The biggest worries for most infection comes from kids and people that file share, or just do things that are just as risky out of cyberspace as it is in.

    If your computer is for work primarily, then it’s kind of a no brainer to back the drive up daily, but for the average home user that’s not inclined to do anything to crazy bi-weekly or monthly is fine.

    As for which back-up program, the first thing I do when considering any new software is to check the company forum for issues and then do a google search for problems with the software and your hardware. The other thing to think about is features, if you know you won’t use half or most of the features on any given program then that’s not the one for you.

    I’m partial to Acronis for their support. Over the years any issue I’ve had is almost always answered in 24 or less and with excellent follow up support, plus try and decide is a nice feature in Home Backup for Acronis.

  37. Oneshot719

    For those interested in cloning, keep in mind it’s included in some versions of windows 7.
    For others use a free program called clonezilla
    Google it and it’s simple and free

  38. Melinda010

    Darklord, Yes, my common sense meter has worked pretty well up to this point, but I still need to get that full system snapshot backed up, and do a better job of getting weekly incremental backups done. I’m sure that I represent 90% of the computer-using world in that. Thanks for your input. It helped to put some things in much appreciated perspective.

  39. lionhearted43

    @ cityboy3 wow MSE has been out 2 years damn time flys….lol

    I myself use MSE malwarebytes and ccleaner (cc for junk)

  40. Dan

    The linuxtards just don’t get it. We would rather settle for the remote possibility of getting infected in Windows over using Linux for anything. The difference in user experience is just that stark. And I’m saying this even though I use both OSes.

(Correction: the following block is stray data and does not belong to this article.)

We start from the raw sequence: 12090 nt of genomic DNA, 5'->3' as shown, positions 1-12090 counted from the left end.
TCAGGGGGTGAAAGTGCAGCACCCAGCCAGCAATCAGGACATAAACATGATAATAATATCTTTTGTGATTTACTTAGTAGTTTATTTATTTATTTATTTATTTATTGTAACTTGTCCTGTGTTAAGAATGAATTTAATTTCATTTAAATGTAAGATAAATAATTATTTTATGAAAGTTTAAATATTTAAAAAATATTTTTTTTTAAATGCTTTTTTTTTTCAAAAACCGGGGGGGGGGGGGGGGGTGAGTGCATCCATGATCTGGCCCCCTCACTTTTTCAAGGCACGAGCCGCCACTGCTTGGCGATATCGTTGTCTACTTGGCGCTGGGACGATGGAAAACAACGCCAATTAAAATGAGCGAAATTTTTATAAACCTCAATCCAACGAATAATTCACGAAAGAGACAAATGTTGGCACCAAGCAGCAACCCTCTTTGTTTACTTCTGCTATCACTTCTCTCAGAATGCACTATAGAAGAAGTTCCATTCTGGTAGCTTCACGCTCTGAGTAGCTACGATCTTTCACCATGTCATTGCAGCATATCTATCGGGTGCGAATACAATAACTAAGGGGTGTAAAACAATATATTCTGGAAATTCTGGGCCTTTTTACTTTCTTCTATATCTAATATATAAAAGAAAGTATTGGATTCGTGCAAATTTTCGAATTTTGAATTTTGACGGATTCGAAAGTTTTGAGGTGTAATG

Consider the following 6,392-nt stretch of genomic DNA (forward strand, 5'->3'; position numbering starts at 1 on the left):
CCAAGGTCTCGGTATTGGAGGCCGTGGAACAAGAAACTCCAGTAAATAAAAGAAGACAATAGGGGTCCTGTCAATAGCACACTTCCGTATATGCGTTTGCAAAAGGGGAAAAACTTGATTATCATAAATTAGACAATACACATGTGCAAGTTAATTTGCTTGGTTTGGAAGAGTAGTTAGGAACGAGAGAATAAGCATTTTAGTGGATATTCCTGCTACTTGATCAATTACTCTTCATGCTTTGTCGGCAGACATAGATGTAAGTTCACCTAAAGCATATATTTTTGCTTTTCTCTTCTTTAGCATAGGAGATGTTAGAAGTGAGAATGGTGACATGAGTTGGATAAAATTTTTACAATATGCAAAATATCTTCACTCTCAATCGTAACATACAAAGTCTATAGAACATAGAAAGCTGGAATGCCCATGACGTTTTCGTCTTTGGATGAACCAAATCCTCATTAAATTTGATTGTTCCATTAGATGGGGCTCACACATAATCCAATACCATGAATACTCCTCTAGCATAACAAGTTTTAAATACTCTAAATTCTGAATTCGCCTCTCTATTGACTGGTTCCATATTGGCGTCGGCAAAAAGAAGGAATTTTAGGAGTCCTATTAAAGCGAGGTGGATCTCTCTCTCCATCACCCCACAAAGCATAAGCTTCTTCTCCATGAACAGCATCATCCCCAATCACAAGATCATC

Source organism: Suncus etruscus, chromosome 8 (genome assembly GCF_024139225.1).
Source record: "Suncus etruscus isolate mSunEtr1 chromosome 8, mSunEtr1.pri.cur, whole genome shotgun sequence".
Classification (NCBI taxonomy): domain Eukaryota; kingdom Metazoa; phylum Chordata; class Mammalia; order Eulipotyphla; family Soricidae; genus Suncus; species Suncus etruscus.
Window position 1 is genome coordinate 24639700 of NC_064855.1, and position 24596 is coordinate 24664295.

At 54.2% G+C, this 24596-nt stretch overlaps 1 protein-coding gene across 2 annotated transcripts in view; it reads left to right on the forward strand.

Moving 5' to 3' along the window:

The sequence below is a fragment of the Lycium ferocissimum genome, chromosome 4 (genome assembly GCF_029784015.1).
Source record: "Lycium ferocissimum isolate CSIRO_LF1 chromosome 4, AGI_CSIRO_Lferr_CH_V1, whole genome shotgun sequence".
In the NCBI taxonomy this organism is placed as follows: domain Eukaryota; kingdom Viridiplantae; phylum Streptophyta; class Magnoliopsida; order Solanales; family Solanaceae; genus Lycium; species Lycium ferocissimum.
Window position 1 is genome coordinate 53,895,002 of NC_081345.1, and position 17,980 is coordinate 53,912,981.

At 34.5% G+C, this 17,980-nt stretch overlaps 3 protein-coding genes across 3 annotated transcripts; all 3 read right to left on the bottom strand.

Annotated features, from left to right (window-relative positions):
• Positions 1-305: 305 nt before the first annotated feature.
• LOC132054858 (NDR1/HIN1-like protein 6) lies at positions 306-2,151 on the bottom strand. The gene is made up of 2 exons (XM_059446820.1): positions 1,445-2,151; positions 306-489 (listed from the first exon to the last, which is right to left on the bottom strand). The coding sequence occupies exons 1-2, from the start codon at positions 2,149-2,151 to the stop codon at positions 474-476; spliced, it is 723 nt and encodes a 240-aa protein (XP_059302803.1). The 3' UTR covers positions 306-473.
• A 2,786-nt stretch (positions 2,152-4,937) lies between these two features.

41. Sparky

    speccy tells me what I have…
    MSSE protects me for free…
    ghostery keeps me from evil…
    redirect remover keeps me from trouble
    carbonite promises to indemnify me to square one when I get jacked

  42. DavidK


    Although this seems to be off topic for malware and virus removal, I will throw my two cents worth in and recommend “Macrium Reflect” for imaging your Vista machine. Over the years I have used “Powerquest/PQI, Ghost, Acronis and many others. Although all of these products are very good, the bottom line is you want something that is easy to use and will give you the capability of a full/differential/incremental image/backup. I have the purchased version of Macrium Reflect and although it adds a few features and is relatively inexpensive, the free version does an excellent job. I highly recommend Macrium Reflect.


  43. Chad

    Could someone provide legitimate download site for ccleaner? No 3rd party downloads.

  44. Melinda010

    Chad, Here’s a link for cCleaner:

    David, Thank you for your two cents about Macrium Reflect. Actually, that’s the one that I had kind of decided on, based on a couple of other comments here, so I appreciate having another positive review from you on the free version.

    I didn’t get the time to finish up my backup projects last weekend … and now I’m short an hour! Bets on whether I’ll get it all done today or not will be handled by my bookie, Snarkie the Shark.

  45. NCPhantom

    It seems CCleaner is getting the short end of the stick here. CCleaner is not an anti- malware program obviously – but running it frequently does remove temporary internet files which, in most cases, is where the malware/viruses/adware, etc. originate on the PC. If you want to be thorough about ensuring all remnants of the “nasties” are gone, use CCleaner frequently!